All justice movements are intertwined with one another. They are threads that make up the fabric of the American story. Progress today is possible because of the groundwork laid by trailblazers who stood up for what was right, even when it was dangerous. Each trailblazer has had other formidable women who shaped her career. For Rosa Parks, it was Recy Taylor.
In 1944, Taylor, a 24-year-old African-American mother from Alabama, was walking home from church when six white men kidnapped and gang-raped her at gunpoint. In Taylor’s time, women—and people of color—were seen as neither reliable narrators of their own stories nor humans with equal worth and dignity. But Taylor refused to stay silent. Despite death threats and her family’s home being firebombed by white supremacists, Taylor channeled her painful truths into a search for justice, speaking out and insisting on prosecution. The NAACP sent Parks—already a member of the group—to investigate, and other activists like W.E.B. Du Bois and Langston Hughes joined to form the Committee for Equal Justice for Mrs. Recy Taylor, garnering national press coverage. Taylor never received justice, but her case kindled the civil rights movement and inspired other black women to speak out about their assaults in a time of overwhelming discrimination. In 2011, the Alabama legislature officially apologized to Taylor for failing to prosecute her attackers. —Amanda Nguyen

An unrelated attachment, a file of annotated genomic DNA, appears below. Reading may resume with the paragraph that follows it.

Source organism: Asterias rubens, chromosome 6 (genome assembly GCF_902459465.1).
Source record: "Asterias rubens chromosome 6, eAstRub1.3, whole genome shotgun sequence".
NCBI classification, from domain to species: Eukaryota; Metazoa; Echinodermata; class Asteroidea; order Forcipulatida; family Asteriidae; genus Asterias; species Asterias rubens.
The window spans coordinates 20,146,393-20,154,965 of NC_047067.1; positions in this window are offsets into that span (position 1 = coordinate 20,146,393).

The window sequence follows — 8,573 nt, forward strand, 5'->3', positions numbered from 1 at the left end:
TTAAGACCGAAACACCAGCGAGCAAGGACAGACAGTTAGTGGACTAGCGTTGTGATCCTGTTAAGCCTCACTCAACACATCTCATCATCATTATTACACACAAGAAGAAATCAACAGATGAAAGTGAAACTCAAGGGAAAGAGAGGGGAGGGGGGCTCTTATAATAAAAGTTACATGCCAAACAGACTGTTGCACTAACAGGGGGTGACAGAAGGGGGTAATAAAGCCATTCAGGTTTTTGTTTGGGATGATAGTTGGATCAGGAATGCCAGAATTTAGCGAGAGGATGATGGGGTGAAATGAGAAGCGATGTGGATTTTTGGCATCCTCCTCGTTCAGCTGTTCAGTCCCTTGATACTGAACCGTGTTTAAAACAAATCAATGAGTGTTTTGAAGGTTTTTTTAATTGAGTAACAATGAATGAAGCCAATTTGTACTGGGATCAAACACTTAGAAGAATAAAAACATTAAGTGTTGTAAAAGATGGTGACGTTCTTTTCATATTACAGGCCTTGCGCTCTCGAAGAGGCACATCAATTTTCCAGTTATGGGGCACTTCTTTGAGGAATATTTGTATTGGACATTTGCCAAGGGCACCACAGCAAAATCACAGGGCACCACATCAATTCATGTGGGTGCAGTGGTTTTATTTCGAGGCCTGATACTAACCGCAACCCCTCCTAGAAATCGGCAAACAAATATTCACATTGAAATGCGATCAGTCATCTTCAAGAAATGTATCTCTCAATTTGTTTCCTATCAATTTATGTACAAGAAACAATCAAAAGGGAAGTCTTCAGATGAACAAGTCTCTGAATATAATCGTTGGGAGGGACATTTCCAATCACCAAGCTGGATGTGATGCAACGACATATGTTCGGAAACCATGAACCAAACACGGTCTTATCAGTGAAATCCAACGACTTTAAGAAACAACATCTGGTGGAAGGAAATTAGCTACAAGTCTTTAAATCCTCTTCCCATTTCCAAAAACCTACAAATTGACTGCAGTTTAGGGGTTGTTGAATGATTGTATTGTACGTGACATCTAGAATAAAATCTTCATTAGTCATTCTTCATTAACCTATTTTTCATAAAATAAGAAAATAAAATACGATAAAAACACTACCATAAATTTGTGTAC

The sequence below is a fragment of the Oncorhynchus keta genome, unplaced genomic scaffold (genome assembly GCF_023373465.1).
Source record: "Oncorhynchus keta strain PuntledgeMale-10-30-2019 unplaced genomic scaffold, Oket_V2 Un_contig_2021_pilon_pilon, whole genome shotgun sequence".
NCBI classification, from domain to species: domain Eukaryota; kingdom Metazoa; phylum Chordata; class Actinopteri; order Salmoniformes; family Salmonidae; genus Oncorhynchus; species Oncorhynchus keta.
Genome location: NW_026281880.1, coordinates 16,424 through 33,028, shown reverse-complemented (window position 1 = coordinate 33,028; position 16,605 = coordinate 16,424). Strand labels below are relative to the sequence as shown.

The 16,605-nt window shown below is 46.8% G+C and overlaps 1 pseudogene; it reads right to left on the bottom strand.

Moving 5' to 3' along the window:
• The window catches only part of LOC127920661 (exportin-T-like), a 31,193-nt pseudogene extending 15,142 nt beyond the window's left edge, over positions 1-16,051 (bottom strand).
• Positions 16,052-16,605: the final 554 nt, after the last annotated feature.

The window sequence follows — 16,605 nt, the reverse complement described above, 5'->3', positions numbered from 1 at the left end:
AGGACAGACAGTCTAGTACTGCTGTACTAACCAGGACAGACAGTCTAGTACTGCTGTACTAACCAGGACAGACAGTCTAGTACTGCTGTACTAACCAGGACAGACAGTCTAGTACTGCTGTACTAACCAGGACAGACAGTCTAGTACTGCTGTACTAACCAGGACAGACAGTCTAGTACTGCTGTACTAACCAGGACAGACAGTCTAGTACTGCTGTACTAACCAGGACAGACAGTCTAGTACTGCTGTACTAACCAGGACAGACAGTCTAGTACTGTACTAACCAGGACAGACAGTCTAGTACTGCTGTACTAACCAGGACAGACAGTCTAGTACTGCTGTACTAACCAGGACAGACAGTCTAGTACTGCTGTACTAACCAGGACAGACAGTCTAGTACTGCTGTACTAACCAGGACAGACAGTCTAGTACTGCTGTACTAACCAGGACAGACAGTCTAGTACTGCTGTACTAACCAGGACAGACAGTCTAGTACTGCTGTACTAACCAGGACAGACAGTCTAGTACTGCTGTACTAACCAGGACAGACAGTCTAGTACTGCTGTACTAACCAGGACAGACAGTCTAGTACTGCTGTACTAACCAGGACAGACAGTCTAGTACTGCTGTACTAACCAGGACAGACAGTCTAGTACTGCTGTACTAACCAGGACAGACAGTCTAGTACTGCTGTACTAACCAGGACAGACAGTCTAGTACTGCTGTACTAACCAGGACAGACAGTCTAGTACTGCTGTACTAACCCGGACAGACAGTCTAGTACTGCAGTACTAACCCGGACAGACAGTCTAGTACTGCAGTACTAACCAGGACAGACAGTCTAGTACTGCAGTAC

Nguyen is founder and CEO of Rise, a nonprofit that protects the rights of sexual-assault survivors
This article is part of 100 Women of the Year, TIME’s list of the most influential women of the past century. Read more about the project, explore the 100 covers and sign up for our Inside TIME newsletter for more.
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